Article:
The small town of Inami was founded in 1390, when the town's main temple, Zuisenji was first built. The town grew up around the temple and became known for woodcarving artisans who created intricate decorations for temples, such as statues and ranma, the panel between the ceiling and the sliding shoji screen doors used to separate rooms in Japanese architecture. Inami woodcarving is characterized by its three dimensional designs carved from a single slab of wood rather than several layers carved individually and assembled later. The complexity of this craft requires master artisans like Mitsuo Nomura of Nomura Seiho Workshop to make use of over 300 types of chisels of all shapes and sizes. Nomura is the second generation artisan of his family carrying on the family tradition of this difficult trade and mentoring young apprentices who come to work with him.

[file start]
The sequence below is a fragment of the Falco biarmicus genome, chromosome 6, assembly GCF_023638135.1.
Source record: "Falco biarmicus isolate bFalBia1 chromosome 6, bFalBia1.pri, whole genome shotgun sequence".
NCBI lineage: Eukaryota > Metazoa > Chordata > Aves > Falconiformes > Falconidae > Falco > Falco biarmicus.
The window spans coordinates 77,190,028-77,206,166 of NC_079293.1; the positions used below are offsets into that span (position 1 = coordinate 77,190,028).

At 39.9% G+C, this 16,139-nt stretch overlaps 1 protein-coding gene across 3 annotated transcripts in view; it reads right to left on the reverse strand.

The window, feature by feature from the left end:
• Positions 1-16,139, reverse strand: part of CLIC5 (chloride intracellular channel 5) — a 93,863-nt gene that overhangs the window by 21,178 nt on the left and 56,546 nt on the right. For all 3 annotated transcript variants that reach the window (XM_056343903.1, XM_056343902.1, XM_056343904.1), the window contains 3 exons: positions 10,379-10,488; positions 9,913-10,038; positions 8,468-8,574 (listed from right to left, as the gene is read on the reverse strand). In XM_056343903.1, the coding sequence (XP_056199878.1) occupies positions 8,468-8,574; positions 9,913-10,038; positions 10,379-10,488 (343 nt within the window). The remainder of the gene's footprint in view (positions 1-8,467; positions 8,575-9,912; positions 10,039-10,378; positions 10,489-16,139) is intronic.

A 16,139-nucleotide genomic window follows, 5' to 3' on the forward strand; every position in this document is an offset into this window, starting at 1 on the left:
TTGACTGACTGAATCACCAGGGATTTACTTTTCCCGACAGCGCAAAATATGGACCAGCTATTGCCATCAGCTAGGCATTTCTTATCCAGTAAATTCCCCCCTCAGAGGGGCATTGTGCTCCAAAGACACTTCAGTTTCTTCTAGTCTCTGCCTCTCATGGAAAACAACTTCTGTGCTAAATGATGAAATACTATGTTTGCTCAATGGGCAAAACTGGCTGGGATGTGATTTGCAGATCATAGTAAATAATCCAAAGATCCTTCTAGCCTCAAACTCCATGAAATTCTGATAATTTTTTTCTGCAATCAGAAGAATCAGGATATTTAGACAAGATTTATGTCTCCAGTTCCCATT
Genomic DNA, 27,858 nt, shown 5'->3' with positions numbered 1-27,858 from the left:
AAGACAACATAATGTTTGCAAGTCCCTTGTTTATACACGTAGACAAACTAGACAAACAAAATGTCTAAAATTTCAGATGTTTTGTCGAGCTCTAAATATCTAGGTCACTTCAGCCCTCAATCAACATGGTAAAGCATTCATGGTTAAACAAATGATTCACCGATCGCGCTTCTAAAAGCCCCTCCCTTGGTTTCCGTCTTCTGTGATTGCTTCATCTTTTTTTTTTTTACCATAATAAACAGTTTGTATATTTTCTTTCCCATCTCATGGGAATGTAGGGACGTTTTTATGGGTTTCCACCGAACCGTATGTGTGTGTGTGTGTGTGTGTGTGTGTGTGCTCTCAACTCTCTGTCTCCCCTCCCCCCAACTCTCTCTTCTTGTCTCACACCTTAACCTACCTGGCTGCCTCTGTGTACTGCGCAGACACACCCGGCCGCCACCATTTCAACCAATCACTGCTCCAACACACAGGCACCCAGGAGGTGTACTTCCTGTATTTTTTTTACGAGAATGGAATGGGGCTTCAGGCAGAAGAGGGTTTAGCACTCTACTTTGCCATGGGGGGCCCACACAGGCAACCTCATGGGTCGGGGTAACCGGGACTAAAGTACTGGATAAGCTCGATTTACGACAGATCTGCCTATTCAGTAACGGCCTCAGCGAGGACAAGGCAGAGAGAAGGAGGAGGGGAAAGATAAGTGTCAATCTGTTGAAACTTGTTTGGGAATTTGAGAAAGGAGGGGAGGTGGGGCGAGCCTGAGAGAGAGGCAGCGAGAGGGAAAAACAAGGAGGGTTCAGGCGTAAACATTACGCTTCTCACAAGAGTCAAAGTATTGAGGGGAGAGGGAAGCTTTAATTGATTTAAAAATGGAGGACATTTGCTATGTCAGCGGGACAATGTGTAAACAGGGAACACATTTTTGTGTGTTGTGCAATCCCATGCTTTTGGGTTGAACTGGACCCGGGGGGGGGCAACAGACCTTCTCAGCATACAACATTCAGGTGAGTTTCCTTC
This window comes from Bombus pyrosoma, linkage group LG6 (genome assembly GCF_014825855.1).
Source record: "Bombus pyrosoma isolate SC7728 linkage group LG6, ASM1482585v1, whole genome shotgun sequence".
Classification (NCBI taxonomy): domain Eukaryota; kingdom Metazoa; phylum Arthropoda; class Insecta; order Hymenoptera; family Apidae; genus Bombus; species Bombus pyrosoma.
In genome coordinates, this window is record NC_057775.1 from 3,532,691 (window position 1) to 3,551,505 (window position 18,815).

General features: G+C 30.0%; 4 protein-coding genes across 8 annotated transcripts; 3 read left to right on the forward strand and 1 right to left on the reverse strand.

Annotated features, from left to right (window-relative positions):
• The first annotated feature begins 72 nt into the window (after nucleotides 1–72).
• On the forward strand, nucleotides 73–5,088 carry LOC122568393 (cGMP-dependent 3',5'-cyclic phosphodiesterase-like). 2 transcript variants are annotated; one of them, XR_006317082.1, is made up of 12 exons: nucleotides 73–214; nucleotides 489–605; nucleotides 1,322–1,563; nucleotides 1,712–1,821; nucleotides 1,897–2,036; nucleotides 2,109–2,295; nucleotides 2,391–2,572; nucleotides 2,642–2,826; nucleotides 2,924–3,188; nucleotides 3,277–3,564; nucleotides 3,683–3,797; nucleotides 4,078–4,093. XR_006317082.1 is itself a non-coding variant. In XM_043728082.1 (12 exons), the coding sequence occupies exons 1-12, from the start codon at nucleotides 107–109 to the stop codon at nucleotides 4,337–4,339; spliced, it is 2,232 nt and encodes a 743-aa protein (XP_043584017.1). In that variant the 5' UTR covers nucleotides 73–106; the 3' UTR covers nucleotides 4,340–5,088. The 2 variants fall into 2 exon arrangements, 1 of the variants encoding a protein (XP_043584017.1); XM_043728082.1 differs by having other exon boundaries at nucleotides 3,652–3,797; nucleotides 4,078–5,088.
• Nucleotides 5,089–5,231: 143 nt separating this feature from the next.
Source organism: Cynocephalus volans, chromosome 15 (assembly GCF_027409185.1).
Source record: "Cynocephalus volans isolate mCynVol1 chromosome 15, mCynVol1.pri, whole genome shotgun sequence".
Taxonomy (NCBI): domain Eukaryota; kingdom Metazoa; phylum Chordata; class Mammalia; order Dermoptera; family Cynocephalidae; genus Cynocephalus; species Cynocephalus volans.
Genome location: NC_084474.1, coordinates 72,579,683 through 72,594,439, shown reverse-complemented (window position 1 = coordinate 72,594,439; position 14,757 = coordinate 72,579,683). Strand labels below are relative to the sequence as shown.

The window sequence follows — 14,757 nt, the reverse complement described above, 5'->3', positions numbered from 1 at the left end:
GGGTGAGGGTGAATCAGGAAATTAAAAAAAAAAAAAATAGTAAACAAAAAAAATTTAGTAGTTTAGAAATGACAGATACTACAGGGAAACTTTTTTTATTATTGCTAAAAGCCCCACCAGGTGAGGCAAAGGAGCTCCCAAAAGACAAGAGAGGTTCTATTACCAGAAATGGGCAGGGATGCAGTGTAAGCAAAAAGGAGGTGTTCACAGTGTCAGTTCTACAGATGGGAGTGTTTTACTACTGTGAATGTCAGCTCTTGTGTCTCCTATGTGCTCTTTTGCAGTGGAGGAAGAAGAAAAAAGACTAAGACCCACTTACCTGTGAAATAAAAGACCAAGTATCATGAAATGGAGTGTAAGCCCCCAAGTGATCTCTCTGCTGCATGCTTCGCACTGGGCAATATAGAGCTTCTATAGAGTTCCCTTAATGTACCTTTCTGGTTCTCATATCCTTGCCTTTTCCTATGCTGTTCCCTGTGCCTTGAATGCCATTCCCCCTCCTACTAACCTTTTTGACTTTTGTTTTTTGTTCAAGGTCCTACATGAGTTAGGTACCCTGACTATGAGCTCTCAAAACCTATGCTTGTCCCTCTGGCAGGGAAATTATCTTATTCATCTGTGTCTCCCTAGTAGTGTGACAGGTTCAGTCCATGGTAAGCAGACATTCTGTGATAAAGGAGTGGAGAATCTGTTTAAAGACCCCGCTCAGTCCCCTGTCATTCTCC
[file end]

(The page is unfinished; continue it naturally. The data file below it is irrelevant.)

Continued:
Visit the old Yokamachi Street to watch the master artisans or their apprentices at work and witness the tremendous skill and attention to detail required to create these masterpieces of wooden sculpture. In addition to being home to several woodcarving artisans, the Yokamachi Street has various shops, restaurants, and places to stay the night like the bed & breakfast local chain Bed and Craft, visitors who stay of Bed and Craft can try out being an apprentice woodcarver for a few hours. For fun, try to spot all of the over 20 wood-carved cats hidden in places up and down the street.